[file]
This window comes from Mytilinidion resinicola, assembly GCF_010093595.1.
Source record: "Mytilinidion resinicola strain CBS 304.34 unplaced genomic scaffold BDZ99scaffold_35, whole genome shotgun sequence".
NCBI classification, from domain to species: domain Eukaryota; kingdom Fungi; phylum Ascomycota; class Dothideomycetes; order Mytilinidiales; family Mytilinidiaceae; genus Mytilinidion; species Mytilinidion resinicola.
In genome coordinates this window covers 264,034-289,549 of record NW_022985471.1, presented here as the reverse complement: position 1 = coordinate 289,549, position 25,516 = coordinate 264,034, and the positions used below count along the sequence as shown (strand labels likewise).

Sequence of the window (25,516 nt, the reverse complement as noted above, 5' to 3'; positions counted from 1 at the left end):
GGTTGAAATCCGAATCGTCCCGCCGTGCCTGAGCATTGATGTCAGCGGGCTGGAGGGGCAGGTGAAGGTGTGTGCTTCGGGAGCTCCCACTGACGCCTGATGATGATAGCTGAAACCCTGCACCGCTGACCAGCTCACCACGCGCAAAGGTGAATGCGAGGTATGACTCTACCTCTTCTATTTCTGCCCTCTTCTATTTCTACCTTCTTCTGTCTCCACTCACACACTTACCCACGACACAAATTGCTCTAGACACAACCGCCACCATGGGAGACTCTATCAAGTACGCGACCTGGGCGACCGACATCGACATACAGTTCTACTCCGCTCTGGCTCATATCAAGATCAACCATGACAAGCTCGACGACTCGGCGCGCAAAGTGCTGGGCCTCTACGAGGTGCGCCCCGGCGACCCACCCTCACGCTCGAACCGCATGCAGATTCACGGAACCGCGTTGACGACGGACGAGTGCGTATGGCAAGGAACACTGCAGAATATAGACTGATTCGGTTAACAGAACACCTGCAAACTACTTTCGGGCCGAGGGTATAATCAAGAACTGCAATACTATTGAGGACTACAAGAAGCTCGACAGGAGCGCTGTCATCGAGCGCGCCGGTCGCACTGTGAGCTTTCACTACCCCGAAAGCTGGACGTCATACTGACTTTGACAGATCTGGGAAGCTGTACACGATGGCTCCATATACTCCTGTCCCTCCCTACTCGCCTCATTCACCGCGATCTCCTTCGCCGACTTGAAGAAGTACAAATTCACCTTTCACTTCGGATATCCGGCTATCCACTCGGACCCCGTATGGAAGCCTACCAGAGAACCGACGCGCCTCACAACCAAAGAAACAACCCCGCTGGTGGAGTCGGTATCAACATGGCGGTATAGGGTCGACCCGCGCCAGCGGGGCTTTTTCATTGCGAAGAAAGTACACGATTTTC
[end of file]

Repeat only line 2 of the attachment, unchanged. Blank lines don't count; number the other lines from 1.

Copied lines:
Source record: "Mytilinidion resinicola strain CBS 304.34 unplaced genomic scaffold BDZ99scaffold_35, whole genome shotgun sequence".